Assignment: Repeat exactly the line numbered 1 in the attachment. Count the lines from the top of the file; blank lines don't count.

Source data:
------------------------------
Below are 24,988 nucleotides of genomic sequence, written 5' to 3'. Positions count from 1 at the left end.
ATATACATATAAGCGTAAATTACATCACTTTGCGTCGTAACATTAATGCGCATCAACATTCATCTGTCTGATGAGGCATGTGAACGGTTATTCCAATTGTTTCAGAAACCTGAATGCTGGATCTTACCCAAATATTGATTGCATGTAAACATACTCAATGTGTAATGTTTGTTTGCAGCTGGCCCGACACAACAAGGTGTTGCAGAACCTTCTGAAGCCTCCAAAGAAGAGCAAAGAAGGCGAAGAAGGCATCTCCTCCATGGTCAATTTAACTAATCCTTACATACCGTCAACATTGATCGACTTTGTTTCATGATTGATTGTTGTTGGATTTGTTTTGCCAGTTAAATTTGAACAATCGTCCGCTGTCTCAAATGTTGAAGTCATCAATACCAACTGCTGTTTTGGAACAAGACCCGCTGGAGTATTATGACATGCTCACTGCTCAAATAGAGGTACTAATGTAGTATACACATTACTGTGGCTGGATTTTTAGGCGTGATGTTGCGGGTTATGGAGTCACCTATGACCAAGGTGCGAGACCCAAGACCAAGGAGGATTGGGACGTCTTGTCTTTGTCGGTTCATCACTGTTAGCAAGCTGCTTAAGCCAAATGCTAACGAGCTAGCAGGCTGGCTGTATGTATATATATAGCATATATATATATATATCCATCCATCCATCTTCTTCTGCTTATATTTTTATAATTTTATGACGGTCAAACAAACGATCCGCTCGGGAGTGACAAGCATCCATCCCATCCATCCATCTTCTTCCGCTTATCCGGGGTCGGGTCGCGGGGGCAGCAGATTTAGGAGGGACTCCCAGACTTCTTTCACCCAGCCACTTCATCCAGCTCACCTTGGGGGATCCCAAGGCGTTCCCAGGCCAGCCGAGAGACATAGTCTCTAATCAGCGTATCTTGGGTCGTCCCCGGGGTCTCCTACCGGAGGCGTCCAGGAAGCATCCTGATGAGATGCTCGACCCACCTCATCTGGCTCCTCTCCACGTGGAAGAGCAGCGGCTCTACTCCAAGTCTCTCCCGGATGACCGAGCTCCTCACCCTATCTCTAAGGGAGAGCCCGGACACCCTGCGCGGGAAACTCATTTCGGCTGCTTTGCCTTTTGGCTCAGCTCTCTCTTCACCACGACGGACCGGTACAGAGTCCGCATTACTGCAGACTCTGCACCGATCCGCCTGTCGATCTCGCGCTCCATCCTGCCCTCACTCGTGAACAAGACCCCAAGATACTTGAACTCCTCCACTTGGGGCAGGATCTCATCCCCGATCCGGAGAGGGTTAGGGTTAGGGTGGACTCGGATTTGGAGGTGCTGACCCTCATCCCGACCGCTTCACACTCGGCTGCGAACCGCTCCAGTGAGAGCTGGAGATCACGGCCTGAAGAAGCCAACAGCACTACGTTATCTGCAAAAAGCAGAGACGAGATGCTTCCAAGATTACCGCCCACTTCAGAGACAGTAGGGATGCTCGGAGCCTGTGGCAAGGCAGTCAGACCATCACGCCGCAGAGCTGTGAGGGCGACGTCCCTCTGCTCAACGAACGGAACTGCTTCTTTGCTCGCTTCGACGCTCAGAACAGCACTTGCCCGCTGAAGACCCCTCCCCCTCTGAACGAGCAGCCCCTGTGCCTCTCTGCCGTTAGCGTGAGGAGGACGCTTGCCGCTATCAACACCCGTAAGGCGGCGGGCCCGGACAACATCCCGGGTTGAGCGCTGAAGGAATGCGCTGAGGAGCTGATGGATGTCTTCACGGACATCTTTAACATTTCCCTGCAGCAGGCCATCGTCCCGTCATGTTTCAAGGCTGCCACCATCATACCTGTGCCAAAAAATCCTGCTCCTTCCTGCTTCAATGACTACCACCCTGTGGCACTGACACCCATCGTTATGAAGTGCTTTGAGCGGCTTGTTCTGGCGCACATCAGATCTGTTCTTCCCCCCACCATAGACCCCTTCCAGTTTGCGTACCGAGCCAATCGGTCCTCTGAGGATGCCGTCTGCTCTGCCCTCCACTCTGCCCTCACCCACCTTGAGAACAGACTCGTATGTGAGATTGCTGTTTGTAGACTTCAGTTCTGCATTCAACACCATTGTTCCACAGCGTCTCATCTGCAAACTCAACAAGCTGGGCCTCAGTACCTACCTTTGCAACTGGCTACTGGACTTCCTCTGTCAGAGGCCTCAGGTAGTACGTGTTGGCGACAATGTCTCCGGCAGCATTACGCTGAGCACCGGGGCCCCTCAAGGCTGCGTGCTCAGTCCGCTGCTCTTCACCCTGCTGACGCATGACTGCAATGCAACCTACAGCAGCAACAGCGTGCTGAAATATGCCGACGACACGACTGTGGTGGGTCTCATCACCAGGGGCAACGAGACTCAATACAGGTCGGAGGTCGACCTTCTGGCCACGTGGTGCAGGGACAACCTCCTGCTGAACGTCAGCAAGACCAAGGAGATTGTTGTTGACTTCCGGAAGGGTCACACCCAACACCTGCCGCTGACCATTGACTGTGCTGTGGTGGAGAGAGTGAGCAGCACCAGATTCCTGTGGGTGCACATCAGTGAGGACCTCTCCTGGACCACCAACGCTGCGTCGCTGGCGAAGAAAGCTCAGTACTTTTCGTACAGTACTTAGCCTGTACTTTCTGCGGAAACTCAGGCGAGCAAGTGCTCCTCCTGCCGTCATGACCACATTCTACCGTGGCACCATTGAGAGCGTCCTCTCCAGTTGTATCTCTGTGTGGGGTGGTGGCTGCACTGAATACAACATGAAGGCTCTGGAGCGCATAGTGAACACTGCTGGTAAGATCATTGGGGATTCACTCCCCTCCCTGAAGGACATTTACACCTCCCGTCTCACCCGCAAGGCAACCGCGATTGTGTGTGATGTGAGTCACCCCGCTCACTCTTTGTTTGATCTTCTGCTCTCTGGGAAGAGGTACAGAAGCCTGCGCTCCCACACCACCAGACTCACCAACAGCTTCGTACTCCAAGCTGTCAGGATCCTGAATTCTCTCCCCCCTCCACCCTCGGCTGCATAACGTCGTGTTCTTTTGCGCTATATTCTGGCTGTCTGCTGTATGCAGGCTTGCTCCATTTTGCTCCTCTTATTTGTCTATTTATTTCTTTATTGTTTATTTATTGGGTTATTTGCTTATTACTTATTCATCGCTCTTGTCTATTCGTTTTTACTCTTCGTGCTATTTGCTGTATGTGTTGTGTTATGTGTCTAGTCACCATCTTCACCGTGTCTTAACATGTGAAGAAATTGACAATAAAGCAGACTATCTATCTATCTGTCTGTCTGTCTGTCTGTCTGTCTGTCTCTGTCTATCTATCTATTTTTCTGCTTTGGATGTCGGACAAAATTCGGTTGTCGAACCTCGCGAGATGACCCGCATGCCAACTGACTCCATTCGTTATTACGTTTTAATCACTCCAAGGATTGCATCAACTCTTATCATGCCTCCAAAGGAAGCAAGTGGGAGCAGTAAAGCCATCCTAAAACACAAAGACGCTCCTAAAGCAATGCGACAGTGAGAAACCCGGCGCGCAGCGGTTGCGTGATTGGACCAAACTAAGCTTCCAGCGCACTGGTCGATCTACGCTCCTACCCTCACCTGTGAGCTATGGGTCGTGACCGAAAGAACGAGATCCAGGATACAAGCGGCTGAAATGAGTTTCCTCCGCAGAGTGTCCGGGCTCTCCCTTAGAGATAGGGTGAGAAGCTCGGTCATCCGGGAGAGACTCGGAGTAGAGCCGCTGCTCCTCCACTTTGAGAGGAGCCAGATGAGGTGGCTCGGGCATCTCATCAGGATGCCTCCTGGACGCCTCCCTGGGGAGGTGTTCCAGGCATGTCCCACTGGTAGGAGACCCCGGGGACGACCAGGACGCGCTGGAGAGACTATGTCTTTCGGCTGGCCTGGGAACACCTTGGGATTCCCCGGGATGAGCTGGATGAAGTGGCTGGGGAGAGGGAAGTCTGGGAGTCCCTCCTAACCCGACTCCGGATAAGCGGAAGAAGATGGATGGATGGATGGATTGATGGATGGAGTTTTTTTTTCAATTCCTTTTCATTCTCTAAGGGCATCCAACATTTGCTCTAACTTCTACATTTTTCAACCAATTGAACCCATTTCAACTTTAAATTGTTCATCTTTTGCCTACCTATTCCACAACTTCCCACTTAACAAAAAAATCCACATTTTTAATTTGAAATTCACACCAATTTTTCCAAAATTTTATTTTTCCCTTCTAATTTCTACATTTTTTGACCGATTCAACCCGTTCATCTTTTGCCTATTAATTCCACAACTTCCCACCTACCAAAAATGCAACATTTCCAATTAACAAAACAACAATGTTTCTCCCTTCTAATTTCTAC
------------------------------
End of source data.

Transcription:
Below are 24,988 nucleotides of genomic sequence, written 5' to 3'. Positions count from 1 at the left end.